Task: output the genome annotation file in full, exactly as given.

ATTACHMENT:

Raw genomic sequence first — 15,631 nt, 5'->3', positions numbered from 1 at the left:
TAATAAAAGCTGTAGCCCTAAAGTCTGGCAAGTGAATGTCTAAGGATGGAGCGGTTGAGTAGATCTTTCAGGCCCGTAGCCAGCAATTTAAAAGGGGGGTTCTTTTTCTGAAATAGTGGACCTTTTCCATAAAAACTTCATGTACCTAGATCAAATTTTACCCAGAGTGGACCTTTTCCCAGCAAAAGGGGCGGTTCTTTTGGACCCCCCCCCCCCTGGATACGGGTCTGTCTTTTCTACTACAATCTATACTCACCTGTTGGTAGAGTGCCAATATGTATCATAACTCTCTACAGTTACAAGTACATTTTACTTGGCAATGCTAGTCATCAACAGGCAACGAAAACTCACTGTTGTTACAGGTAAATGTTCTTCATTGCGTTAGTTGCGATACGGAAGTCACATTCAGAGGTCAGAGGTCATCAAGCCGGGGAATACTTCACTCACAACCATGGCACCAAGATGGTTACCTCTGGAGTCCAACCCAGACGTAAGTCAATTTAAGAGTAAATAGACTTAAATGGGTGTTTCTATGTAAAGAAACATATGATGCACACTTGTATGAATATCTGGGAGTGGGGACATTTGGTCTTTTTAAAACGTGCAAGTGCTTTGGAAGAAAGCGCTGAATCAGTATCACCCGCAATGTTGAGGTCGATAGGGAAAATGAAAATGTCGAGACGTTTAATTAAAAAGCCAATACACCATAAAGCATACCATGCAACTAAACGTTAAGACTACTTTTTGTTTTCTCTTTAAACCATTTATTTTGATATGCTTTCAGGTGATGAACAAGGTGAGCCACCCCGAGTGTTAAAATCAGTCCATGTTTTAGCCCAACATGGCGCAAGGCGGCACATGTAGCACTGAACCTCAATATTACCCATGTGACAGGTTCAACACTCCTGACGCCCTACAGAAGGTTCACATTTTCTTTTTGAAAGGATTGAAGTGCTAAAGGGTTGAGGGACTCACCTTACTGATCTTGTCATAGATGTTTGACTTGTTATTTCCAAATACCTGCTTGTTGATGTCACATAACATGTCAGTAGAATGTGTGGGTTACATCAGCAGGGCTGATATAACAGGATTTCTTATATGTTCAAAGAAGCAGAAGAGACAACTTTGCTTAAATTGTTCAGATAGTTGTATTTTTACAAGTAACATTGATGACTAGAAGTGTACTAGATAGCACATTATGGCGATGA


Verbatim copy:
Raw genomic sequence first — 15,631 nt, 5'->3', positions numbered from 1 at the left:
TAATAAAAGCTGTAGCCCTAAAGTCTGGCAAGTGAATGTCTAAGGATGGAGCGGTTGAGTAGATCTTTCAGGCCCGTAGCCAGCAATTTAAAAGGGGGGTTCTTTTTCTGAAATAGTGGACCTTTTCCATAAAAACTTCATGTACCTAGATCAAATTTTACCCAGAGTGGACCTTTTCCCAGCAAAAGGGGCGGTTCTTTTGGACCCCCCCCCCCCTGGATACGGGTCTGTCTTTTCTACTACAATCTATACTCACCTGTTGGTAGAGTGCCAATATGTATCATAACTCTCTACAGTTACAAGTACATTTTACTTGGCAATGCTAGTCATCAACAGGCAACGAAAACTCACTGTTGTTACAGGTAAATGTTCTTCATTGCGTTAGTTGCGATACGGAAGTCACATTCAGAGGTCAGAGGTCATCAAGCCGGGGAATACTTCACTCACAACCATGGCACCAAGATGGTTACCTCTGGAGTCCAACCCAGACGTAAGTCAATTTAAGAGTAAATAGACTTAAATGGGTGTTTCTATGTAAAGAAACATATGATGCACACTTGTATGAATATCTGGGAGTGGGGACATTTGGTCTTTTTAAAACGTGCAAGTGCTTTGGAAGAAAGCGCTGAATCAGTATCACCCGCAATGTTGAGGTCGATAGGGAAAATGAAAATGTCGAGACGTTTAATTAAAAAGCCAATACACCATAAAGCATACCATGCAACTAAACGTTAAGACTACTTTTTGTTTTCTCTTTAAACCATTTATTTTGATATGCTTTCAGGTGATGAACAAGGTGAGCCACCCCGAGTGTTAAAATCAGTCCATGTTTTAGCCCAACATGGCGCAAGGCGGCACATGTAGCACTGAACCTCAATATTACCCATGTGACAGGTTCAACACTCCTGACGCCCTACAGAAGGTTCACATTTTCTTTTTGAAAGGATTGAAGTGCTAAAGGGTTGAGGGACTCACCTTACTGATCTTGTCATAGATGTTTGACTTGTTATTTCCAAATACCTGCTTGTTGATGTCACATAACATGTCAGTAGAATGTGTGGGTTACATCAGCAGGGCTGATATAACAGGATTTCTTATATGTTCAAAGAAGCAGAAGAGACAACTTTGCTTAAATTGTTCAGATAGTTGTATTTTTACAAGTAACATTGATGACTAGAAGTGTACTAGATAGCACATTATGGCGATGA